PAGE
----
Texas Driver Singed After Buick's Seat Warmer Catches Fire

Maybe the seat warmer was working too well.

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Wade Kerley of Daingerfield, TX, claims to have been injured when the seat warmer in the driver's seat of his 2015 Buick Lacrosse caught fire.

"I sat down, started the car… About five minutes later I started smelling a burning smell, I realized something was burning my back," Kerley told KLTV. "I reached back to see why my seat was so hot and immediately burnt my hand."

Kerley says he vacated the vehicle immediately and beat the fire out. No serious burns were reported, though his clothes (and the flaming seat) sustained damage. He is reported to have first contacted a Buick dealership, then General Motors, seeking compensation for the seat warmer fire, but was turned away by both, with GM citing warranty expiry and a lack of an active recall on the vehicle or its components.

A similar fire was reported Wednesday, when another GM product, a 2015 Cadillac CTS, went up in flames. The car's owner, Lauren Rummell, also blamed the heated seat system. She states she used the car's remote start a few minutes before departing her sister's house and came out to a car far warmer than she had anticipated.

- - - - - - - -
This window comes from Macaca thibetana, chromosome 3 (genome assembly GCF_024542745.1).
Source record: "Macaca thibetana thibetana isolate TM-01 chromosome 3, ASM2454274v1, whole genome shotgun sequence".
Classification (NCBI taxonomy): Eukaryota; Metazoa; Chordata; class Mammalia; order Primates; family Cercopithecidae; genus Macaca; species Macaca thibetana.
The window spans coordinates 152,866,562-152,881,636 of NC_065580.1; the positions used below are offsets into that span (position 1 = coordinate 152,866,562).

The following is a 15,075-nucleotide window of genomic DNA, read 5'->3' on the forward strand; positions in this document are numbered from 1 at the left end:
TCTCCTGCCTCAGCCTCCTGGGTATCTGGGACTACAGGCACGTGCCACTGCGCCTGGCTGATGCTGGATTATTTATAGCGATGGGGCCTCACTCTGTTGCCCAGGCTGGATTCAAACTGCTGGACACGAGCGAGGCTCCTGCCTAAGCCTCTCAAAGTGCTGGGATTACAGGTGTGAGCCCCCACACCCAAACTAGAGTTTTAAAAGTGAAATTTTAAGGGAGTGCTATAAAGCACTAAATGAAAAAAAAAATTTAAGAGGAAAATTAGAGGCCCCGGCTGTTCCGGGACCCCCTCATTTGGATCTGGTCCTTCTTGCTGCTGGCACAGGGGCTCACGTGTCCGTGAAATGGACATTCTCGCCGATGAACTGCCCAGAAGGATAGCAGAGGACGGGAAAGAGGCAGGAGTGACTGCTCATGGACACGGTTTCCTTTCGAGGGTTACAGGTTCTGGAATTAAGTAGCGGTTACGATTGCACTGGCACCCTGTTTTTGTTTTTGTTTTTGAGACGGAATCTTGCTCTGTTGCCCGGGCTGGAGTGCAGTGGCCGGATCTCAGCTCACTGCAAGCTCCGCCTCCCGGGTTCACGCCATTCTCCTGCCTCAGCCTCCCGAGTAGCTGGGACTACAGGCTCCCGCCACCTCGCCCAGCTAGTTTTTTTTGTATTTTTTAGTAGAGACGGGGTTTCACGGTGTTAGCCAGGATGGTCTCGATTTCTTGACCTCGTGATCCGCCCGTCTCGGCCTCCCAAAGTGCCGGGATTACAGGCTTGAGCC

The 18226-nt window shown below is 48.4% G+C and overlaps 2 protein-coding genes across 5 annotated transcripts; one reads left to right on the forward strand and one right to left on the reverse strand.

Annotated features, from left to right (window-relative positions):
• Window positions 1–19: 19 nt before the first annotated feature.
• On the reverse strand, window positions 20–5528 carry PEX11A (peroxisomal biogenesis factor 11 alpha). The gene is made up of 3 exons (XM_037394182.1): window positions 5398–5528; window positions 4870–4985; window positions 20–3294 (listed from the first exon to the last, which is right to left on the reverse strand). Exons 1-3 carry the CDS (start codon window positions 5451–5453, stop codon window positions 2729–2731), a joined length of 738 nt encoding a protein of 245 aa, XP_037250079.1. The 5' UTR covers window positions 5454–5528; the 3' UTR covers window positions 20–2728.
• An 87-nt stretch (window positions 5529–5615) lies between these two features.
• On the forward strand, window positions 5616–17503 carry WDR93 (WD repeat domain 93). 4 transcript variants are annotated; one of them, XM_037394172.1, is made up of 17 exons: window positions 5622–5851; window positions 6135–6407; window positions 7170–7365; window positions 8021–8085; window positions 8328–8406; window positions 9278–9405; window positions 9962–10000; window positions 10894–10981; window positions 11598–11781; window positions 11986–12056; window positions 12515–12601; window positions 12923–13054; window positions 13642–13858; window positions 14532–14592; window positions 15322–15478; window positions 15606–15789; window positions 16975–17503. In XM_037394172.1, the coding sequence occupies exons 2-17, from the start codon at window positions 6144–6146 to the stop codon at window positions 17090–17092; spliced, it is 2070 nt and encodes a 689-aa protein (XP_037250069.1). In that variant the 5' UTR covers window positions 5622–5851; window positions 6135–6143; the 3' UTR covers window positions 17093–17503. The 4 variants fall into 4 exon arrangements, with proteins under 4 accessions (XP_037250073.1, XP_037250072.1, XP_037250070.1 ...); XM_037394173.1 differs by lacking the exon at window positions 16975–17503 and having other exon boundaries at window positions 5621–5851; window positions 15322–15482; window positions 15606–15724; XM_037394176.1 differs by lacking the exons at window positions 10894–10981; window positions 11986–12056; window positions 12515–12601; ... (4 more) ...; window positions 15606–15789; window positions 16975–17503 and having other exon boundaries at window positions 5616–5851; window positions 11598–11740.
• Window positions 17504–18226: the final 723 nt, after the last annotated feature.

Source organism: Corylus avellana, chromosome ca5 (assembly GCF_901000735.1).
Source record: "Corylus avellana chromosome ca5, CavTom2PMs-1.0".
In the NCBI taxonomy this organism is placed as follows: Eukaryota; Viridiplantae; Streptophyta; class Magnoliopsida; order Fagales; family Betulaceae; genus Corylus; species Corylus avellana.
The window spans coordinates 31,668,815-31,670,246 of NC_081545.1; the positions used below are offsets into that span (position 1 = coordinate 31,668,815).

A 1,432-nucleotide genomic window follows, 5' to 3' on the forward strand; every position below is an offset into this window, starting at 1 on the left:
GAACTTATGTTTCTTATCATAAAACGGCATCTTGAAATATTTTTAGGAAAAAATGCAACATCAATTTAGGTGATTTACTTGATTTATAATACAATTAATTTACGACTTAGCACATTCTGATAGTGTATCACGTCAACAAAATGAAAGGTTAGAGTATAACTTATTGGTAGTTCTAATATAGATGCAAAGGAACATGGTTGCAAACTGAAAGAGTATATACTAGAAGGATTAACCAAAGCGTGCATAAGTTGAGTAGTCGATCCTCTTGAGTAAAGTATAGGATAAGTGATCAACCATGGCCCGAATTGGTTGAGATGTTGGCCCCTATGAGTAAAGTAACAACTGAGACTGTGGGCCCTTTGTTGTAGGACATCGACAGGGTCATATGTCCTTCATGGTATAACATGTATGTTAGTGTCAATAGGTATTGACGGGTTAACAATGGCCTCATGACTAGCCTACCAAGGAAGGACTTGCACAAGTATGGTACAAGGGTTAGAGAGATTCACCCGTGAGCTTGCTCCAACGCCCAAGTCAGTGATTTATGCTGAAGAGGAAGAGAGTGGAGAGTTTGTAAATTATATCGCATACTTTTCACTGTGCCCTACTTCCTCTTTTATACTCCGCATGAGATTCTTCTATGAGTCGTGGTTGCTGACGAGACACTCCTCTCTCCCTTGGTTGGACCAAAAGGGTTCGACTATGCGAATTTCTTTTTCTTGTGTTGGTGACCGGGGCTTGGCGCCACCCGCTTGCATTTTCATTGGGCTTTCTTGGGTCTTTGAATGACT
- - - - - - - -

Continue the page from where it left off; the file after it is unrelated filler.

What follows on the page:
"I stood there and just watched it go up in flames and had them take my son inside,” Rummell told Fox 59.

The Drive reached out to Buick for comment on Kerley's claims, and to Cadillac for Rummell's fire, and GM's Communications Manager for Cybersecurity and Safety, Tom Wilkinson, confirmed that both fires are being looked into, though neither vehicle has yet been examined.

"We were contacted by the customer early this week, and we are investigating," Wilkinson told The Drive. "The fire is reported to have started somewhere in the area of the seat, but until we can get access to the vehicle and have an investigator examine it, we won’t know exactly what caused it. [...] Based on what we know so far about the CTS and LaCrosse reports, we don’t see a defect trend."

Wilkinson did cite a 42,984 unit recall for the Buick Regal, which also posed a fire hazard, and urged any owners that have not brought their recalled Regals in to do so. Though it was a power seat harness that prompted the Regal's recall, rather than a seat heating element, fire risks of any kind are taken seriously by manufacturers. In January, Hyundai recalled 88,000 vehicles for potential fires, and Maserati, 1,500.

Whether this apparent heated seat issue will present itself in more GM vehicles will be determined in time, be it by the company's examination of these vehicles, or by more customers complaining of hot cross buns.